Adjustments to Reconcile Net Income (Loss) to Net Cash Provided by Operating Activities:
 
 
Impairment of Oil and Gas Producing Properties
435,451 
Depreciation, Depletion and Amortization
70,551 
102,747 
Deferred Income Taxes
(140,013)
33,207 
Excess Tax Benefits Associated with Stock-Based Compensation Awards
(226)
(7,667)
Stock-Based Compensation
960 
3,078 
Other
3,418 
2,358 
Change in:
 
 
Hedging Collateral Deposits
1,573 
(10,734)
Receivables and Unbilled Revenue
(31,150)
(60,947)
Gas Stored Underground and Materials and Supplies
3,466 
9,386 
Other Current Assets
(5,254)
(5,635)
Accounts Payable
(20,784)
19,378 
Amounts Payable to Customers
(11,702)
2,249 
Customer Advances
7,189 
1,431 
Customer Security Deposits
267 
630 
Other Accruals and Current Liabilities
(14,353)
(6,416)
Other Assets
885 
2,142 
Other Liabilities
2,904 
19,132 
Net Cash Provided by Operating Activities
114,073 
189,079 
INVESTING ACTIVITIES
 
 
Capital Expenditures
(186,437)
(244,927)
Net Proceeds from Sale of Oil and Gas Producing Properties
10,574 
Other
(15,756)
(1,229)
Net Cash Used in Investing Activities
(191,619)
(246,156)
Financing Activities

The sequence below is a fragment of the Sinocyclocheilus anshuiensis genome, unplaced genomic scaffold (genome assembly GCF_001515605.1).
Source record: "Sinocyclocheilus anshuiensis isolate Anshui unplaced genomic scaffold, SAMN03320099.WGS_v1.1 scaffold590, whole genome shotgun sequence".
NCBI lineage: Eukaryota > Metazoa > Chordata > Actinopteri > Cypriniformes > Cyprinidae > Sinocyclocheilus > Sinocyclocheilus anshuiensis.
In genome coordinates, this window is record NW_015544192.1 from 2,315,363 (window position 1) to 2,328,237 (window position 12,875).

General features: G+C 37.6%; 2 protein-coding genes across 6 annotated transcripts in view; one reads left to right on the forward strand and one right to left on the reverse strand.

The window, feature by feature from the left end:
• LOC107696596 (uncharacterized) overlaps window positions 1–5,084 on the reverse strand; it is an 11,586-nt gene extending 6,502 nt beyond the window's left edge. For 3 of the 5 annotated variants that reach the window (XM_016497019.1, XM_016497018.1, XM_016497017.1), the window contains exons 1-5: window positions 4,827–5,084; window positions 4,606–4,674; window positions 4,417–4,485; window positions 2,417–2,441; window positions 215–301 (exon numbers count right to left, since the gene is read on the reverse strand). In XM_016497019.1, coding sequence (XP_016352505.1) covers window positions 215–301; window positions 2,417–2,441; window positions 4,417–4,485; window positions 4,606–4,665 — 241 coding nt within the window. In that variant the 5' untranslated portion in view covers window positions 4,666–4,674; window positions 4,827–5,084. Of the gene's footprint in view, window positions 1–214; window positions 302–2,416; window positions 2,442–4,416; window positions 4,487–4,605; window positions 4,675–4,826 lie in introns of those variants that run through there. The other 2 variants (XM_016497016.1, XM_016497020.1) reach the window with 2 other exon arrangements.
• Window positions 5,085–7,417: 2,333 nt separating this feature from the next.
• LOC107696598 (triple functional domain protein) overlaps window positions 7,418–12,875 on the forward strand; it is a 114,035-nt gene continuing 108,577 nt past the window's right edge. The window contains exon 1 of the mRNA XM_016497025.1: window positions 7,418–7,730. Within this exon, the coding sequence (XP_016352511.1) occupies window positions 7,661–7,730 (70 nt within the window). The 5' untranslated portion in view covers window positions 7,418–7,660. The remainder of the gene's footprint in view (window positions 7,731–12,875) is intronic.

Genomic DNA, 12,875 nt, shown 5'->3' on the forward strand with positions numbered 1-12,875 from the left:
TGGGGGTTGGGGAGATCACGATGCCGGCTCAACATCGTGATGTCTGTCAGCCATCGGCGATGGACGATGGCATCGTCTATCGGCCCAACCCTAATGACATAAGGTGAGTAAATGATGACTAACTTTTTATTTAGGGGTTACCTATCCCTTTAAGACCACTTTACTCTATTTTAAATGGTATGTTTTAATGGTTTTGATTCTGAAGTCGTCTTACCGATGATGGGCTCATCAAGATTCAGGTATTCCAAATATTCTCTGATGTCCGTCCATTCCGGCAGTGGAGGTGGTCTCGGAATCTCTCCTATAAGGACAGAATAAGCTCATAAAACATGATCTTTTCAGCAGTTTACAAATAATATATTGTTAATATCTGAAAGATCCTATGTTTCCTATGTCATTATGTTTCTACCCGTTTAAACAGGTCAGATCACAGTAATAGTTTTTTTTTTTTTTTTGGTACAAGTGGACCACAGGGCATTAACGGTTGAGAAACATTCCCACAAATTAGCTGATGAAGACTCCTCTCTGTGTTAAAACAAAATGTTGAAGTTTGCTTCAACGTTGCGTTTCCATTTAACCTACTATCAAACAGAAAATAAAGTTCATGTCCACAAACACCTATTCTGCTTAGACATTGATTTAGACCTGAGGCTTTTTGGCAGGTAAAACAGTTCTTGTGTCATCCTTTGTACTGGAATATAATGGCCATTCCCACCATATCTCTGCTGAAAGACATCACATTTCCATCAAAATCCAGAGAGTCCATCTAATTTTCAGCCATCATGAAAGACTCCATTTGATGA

Changes in Notes Payable to Banks and Commercial Paper
31,400 
87,300 
Excess Tax Benefits Associated with Stock-Based Compensation Awards
226 
7,667 
Dividends Paid on Common Stock
(33,415)
(32,400)
Net Proceeds from Issuance of Common Stock
2,068 
1,548 
Net Cash Provided by Financing Activities
279 
64,115 
Net Increase (Decrease) in Cash and Temporary Cash Investments
(77,267)
7,038 
Cash and Temporary Cash Investments at October 1
113,596 
36,886 
Cash and Temporary Cash Investments at December 31
36,329 
43,924 
Supplemental Disclosure of Cash Flow Information, Non-Cash Investing Activities:
 
 
Non-Cash Capital Expenditures
93,983 
101,664 
Receivable from Sale of Oil and Gas Producing Properties
$ 94,364 
$ 0 
Summary Of Significant Accounting Policies
Summary Of Significant Accounting Policies
Summary of Significant Accounting Policies
 
Principles of Consolidation.  The Company consolidates all entities in which it has a controlling financial interest.  All significant intercompany balances and transactions are eliminated.